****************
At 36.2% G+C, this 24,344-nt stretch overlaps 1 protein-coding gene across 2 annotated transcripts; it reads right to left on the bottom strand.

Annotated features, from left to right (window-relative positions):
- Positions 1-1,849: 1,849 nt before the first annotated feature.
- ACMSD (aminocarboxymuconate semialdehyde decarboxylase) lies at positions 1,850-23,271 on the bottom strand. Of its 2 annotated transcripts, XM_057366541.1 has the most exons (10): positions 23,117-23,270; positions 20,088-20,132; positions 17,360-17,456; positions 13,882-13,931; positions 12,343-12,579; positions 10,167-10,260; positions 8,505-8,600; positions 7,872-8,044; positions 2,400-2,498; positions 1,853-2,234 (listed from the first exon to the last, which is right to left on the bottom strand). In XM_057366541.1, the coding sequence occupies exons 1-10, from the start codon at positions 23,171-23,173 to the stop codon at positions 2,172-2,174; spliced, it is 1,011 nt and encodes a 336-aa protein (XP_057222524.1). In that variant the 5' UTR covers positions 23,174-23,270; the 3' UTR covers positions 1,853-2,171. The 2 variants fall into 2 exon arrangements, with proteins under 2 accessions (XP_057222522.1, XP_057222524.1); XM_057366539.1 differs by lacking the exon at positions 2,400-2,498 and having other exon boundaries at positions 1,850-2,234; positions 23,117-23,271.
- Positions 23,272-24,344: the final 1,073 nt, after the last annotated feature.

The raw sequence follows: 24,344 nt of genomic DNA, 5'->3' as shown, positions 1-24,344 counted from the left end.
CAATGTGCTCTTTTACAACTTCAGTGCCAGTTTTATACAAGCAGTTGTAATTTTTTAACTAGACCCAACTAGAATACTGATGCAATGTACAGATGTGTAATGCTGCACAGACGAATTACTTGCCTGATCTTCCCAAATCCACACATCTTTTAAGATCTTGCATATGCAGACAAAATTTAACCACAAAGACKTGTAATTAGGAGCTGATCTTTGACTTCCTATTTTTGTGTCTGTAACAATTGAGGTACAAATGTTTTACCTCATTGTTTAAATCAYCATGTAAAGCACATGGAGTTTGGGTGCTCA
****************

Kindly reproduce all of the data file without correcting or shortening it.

At 36.2% G+C, this 24,344-nt stretch overlaps 1 protein-coding gene across 2 annotated transcripts; it reads right to left on the bottom strand.

Annotated features, from left to right (window-relative positions):
- Positions 1-1,849: 1,849 nt before the first annotated feature.
- ACMSD (aminocarboxymuconate semialdehyde decarboxylase) lies at positions 1,850-23,271 on the bottom strand. Of its 2 annotated transcripts, XM_057366541.1 has the most exons (10): positions 23,117-23,270; positions 20,088-20,132; positions 17,360-17,456; positions 13,882-13,931; positions 12,343-12,579; positions 10,167-10,260; positions 8,505-8,600; positions 7,872-8,044; positions 2,400-2,498; positions 1,853-2,234 (listed from the first exon to the last, which is right to left on the bottom strand). In XM_057366541.1, the coding sequence occupies exons 1-10, from the start codon at positions 23,171-23,173 to the stop codon at positions 2,172-2,174; spliced, it is 1,011 nt and encodes a 336-aa protein (XP_057222524.1). In that variant the 5' UTR covers positions 23,174-23,270; the 3' UTR covers positions 1,853-2,171. The 2 variants fall into 2 exon arrangements, with proteins under 2 accessions (XP_057222522.1, XP_057222524.1); XM_057366539.1 differs by lacking the exon at positions 2,400-2,498 and having other exon boundaries at positions 1,850-2,234; positions 23,117-23,271.
- Positions 23,272-24,344: the final 1,073 nt, after the last annotated feature.

The raw sequence follows: 24,344 nt of genomic DNA, 5'->3' as shown, positions 1-24,344 counted from the left end.
CAATGTGCTCTTTTACAACTTCAGTGCCAGTTTTATACAAGCAGTTGTAATTTTTTAACTAGACCCAACTAGAATACTGATGCAATGTACAGATGTGTAATGCTGCACAGACGAATTACTTGCCTGATCTTCCCAAATCCACACATCTTTTAAGATCTTGCATATGCAGACAAAATTTAACCACAAAGACKTGTAATTAGGAGCTGATCTTTGACTTCCTATTTTTGTGTCTGTAACAATTGAGGTACAAATGTTTTACCTCATTGTTTAAATCAYCATGTAAAGCACATGGAGTTTGGGTGCTCA